Interreligious dialogue is one of the major challenges confronting contemporary theology. In particular, the so-called "dialogical tension" between openness and identity has been a central issue: Can one maintain one's religious identity without closing oneself off from the other? In general, Christian reflection on interreligious dialogue begins with a theological reflection on religious plurality that assumes that one cannot engage seriously in interreligious dialogue without a sound theology of religions. In this book Marianne Moyaert critically assesses the various models for a Christian theology of religions (exclusivism, inclusivism, pluralism, particularism) by asking how these models relate to the dialogical tension between openness and identity. She argues that we need to overcome the classical theological approach of religious plurality and move in the direction of a theological hermeneutics of interreligious hospitality. To that end she turns to the French philosopher Paul Ricoeur, whose philosophical and hermeneutical insights can give a new turn to the discussion of the criteria, possibilities, and particularly the limits of interreligious dialogue.
Marianne Moyaert is a post-doctoral researcher at the Centre for Religious Studies and Interreligious Dialogue at the Faculty of Theology, Catholic University of Louvain, Belgium. An expert in Judaism, particularly Catholic-Jewish dialogue and post-Holocaust studies, Moyaert's broad area of research is the contemporary context of cultural and religious diversity as a theological, hermeneutical and ethical challenge.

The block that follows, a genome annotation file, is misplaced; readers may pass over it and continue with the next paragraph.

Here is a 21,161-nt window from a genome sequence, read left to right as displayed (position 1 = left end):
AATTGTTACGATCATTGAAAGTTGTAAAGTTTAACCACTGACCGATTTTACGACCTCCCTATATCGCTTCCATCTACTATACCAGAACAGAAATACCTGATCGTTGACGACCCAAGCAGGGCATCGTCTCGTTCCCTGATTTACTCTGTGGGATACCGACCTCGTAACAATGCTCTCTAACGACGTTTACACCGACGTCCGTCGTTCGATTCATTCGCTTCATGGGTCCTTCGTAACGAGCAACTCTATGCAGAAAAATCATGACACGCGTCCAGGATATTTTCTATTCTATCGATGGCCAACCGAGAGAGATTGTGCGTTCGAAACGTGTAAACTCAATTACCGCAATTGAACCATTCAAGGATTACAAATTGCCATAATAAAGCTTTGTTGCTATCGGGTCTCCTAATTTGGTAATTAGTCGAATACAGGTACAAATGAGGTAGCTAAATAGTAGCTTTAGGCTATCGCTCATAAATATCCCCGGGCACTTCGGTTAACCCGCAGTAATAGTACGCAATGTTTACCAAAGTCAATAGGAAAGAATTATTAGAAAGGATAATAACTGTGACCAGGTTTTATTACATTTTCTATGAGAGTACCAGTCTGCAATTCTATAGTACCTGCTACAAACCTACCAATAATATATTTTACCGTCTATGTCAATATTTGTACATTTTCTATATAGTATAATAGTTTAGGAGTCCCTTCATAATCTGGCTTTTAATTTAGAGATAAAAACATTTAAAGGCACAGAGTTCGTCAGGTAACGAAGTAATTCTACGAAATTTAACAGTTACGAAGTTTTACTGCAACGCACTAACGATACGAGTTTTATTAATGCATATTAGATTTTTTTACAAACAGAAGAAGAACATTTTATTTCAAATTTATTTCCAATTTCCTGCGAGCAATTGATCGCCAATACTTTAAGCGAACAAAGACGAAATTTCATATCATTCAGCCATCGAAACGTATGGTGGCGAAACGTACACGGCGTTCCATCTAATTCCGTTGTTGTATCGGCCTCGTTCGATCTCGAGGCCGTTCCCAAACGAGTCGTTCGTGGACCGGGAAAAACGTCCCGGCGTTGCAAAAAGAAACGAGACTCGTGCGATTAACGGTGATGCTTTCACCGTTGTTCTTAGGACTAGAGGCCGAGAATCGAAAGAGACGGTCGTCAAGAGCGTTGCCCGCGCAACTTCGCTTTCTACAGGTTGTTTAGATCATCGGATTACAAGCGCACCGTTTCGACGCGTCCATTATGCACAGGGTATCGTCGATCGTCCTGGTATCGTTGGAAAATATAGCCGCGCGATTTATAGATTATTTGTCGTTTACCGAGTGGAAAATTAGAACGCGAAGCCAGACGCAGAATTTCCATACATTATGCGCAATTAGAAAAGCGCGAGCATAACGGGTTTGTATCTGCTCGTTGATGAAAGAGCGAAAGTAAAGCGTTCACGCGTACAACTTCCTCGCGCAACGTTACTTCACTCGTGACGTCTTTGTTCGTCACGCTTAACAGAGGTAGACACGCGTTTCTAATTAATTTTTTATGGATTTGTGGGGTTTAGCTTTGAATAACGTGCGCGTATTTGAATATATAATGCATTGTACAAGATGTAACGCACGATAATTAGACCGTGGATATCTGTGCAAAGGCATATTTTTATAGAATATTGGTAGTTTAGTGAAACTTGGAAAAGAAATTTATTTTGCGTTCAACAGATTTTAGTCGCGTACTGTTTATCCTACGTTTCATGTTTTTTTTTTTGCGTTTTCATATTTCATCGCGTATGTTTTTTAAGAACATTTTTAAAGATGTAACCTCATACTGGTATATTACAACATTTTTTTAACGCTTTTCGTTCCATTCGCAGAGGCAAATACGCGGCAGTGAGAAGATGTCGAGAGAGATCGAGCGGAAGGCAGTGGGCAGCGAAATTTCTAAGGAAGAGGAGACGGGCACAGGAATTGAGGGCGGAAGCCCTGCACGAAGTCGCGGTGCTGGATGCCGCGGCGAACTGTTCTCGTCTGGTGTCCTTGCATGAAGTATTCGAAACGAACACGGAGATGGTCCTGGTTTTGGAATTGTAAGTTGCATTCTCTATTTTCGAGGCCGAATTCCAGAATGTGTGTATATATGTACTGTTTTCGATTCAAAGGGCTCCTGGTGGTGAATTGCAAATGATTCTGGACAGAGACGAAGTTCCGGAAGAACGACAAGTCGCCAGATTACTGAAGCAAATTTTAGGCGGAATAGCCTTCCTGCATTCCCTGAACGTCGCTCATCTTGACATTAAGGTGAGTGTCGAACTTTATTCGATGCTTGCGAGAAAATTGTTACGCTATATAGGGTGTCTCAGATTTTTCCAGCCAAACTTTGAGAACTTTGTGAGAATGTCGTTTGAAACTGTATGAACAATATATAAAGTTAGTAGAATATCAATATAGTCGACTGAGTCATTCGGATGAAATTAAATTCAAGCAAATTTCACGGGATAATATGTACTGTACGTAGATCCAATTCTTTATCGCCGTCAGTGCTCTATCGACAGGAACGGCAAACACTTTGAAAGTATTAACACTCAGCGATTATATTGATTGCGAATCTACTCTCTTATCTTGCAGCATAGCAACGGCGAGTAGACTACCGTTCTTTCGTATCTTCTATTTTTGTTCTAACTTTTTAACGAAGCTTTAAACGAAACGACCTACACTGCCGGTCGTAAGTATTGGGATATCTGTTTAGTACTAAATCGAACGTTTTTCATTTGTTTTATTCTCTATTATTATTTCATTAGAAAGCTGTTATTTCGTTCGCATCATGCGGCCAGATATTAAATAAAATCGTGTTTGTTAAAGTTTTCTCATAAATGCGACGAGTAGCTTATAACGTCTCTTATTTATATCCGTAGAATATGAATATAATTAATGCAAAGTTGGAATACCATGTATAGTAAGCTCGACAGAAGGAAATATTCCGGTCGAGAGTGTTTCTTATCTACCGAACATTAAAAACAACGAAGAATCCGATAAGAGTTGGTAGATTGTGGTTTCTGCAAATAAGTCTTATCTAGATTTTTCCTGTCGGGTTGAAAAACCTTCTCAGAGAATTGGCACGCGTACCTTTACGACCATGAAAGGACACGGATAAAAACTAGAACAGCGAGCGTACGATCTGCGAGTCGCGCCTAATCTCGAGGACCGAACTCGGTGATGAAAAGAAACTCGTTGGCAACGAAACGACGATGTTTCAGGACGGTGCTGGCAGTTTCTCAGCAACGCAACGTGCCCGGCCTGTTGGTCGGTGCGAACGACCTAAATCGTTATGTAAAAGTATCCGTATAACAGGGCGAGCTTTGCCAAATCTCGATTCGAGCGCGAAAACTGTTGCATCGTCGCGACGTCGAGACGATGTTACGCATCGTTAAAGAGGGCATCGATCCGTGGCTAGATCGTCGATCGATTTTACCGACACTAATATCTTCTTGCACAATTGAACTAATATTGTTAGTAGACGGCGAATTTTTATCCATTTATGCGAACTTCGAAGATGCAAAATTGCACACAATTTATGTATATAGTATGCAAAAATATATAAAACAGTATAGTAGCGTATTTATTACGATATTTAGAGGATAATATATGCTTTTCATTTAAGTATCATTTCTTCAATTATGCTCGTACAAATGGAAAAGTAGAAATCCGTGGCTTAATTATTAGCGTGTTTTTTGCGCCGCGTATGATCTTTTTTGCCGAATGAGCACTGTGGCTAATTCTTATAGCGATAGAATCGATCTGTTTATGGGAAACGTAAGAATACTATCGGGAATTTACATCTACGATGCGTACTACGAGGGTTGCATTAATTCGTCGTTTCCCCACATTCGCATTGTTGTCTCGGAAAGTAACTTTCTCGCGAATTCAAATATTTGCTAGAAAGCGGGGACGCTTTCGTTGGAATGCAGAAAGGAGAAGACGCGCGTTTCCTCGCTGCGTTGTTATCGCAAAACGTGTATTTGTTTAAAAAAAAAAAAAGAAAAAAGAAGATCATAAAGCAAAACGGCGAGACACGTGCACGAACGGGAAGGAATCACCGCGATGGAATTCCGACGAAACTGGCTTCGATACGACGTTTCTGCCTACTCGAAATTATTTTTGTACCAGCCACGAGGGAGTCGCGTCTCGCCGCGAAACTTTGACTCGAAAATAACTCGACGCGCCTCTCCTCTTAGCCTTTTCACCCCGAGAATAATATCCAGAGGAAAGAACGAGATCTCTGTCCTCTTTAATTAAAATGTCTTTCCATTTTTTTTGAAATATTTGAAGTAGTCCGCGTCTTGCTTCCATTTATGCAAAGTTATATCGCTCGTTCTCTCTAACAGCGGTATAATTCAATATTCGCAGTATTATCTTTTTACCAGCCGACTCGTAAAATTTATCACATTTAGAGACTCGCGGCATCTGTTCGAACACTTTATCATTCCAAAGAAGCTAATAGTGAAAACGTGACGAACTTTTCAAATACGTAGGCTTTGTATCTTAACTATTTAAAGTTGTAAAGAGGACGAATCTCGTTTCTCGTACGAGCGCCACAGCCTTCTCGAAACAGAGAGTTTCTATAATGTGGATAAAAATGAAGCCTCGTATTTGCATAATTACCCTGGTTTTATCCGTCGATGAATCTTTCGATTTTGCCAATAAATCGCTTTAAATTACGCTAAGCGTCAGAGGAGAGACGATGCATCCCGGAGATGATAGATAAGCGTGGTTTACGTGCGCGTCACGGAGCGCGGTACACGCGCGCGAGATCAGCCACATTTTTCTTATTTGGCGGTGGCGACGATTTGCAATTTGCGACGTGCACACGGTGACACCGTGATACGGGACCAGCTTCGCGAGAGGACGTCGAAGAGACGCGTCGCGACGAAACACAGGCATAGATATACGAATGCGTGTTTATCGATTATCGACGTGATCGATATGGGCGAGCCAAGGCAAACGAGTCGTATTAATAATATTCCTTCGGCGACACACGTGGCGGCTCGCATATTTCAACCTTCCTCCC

Introduction Approach The Theology of Religions Religious Plurality: A New Theological Challenge? The Theology of Religions Exclusivism Inclusivism Pluralism Conclusion The Theology of Religions and the Tension between Openness and Closedness Interreligious Dialogue in the Exclusivist Model Inclusivism and Interreligious Dialogue Interreligious Dialogue and Pluralism Conclusion A Critique of the Pluralist Model of Interreligious Dialogue The Virtue of Openness: Pluralism as Confessional Discourse Pluralism and the Inability to do Justice to Difference Pluralism and "Faith Commitment": The Difference between Expression and Impression Conclusion The Cultural-Linguistic Theory, Postliberalism, and Religious Incommensurability Biographical Reflections and Theological Concerns The Cultural-Linguistic Theory of Religion and Ecumenism Postliberalism and the Cultural Crisis Postliberalism, The Theology of Religions, and Interreligious Dialogue Conclusion The End of Dialogue? A Theological Critique of Postliberalism The "Reception History" of the Cultural-Linguistic Model Intermezzo Intratextual Hermeneutics and the End of Dialogue A Theological Critique of Postliberalism: Dichotomy or Dialogue? Concluding Reflections on Exclusivism, Inclusivism, and Hermeneutical Openness Interreligious Dialogue and Hermeneutical Openness The Analogy between Language and Religion A Theological Hermeneutics of the Story of Babel Linguistic Hospitality Hermeneutical Openness as Linguistic Hospitality Narrative Identity Conclusion: A Theology of Interreligious Hospitality Testimony and Openness: A Theological Perspective Fragility and Human Restlessness Balm for the Soul: The Generosity of the Feast Bibliography Index of Subjects Index of Names